SGLT2 Inhibitors are a readily available group of medicines that were initially developed for diabetes. They have recently been shown to be capable of cutting the loss of kidney function in half.
Each year, an estimated 1.5 million Americans are diagnosed with diabetes. The effect of diabetes on the kidneys varies greatly from person to person.
On average one out of every three people with adult-onset diabetes will develop early signs of kidney disease about ten years after developing high blood sugars. Within another 10 years many of them will need kidney dialysis.
In those with diabetes, their blood glucose, or blood sugar, levels are too high. Over time, this can damage the kidneys causing waste and fluids to build up in the blood instead of leaving the body. When kidney damage results from diabetes the condition is called diabetic nephropathy.
To reduce the risk of kidney damage, it’s important to manage your condition.
Fortunately, as more and more dollars are spent on diabetes research, physicians are continually learning about how to best prevent and manage it.
Part of this research includes the testing that the manufacturers currently do for new diabetes drugs, is to test the safety of these new medications on the kidneys and the heart.
As a result of this safety testing, several newer types of diabetes medications have been found to actually help treat both kidney and heart disease in adult-onset diabetics.
New Treatments for Kidney Disease in People with Adult Onset Diabetes
The most promising class of these new drugs, based on testing so far, are the SGLT2 inhibitors. This group includes Canagliflozin (invokana), Empaglifozin (Jardiance), Dapagliflozin (Farxiga), and Ertagliflozin (Steglatro).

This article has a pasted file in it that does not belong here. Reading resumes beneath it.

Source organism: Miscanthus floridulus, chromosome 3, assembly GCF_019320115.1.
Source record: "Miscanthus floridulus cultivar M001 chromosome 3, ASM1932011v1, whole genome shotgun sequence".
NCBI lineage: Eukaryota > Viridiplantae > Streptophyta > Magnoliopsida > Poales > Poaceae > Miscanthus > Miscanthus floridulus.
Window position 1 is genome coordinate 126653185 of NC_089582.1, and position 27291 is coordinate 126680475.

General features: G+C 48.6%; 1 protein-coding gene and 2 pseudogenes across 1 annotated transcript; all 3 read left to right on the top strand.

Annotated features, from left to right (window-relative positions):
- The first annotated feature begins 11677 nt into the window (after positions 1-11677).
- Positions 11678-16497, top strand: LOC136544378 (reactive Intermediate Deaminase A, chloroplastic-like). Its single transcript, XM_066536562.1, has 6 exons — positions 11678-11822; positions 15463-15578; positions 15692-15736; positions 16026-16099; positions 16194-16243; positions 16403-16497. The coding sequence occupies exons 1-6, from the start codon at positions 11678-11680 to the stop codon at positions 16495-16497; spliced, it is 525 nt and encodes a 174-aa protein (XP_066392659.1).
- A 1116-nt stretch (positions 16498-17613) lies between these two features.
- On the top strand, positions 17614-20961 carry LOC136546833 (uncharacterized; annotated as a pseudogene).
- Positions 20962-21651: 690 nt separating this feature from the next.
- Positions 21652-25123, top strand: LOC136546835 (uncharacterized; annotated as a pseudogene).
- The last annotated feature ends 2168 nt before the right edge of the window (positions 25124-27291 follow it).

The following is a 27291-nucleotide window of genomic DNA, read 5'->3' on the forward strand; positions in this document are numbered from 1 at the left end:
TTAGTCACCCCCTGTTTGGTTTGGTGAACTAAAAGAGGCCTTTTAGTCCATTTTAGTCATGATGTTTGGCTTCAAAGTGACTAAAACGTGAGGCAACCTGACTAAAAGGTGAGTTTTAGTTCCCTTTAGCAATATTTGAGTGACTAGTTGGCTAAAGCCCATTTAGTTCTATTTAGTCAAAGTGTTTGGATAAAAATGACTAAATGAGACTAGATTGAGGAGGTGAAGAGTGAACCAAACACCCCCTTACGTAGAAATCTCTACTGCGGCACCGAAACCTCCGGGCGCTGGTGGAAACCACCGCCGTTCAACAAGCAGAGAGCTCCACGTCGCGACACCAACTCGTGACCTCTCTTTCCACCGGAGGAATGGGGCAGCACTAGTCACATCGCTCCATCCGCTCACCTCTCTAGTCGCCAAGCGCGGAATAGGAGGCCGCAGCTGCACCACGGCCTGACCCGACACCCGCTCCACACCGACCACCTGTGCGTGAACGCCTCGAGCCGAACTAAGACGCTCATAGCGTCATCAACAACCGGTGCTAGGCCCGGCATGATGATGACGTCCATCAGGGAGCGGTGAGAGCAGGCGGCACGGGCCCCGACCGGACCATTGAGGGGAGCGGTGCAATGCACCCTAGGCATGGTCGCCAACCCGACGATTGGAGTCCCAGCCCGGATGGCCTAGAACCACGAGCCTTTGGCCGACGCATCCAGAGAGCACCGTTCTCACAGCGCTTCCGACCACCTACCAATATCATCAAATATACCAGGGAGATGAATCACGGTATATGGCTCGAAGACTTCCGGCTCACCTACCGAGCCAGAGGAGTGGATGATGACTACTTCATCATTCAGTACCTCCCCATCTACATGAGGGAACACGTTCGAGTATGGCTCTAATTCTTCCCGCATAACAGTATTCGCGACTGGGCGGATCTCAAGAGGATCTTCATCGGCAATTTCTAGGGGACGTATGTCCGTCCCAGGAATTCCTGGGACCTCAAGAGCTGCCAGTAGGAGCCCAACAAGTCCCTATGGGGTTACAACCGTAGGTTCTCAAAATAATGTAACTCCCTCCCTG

Multiple long-term studies all indicate that when this class of drugs is used the loss of kidney function is more than cut in half in the first 4 years of use. This benefit was still holding strong at the end of the clinical trials.
Side effects seen early on have not been a big problem in these later large studies.
The American Diabetes Association (ADA) recommends considering these drugs for use in selected adult-onset diabetic patients, giving it their highest level of evidence grade. The ADA also retracted an earlier safety concern (June 3, 2019 ADA updates 11.3 and 11.8).
Some kidney experts now recommend using the SGLT2 class of drugs for its positive kidney and heart effects even if the diabetes is already well controlled.
Trials using these drugs in people without diabetes are ongoing and one trial recently published showed a benefit in patients with heart disease who did not even have diabetes.
For More Information
If you have adult-onset diabetes and have been told that you have some measure of kidney problems, then ask your doctor about whether this class of drugs could help you. Call Durham Nephrology at (919) 477-3005 or request an appointment online.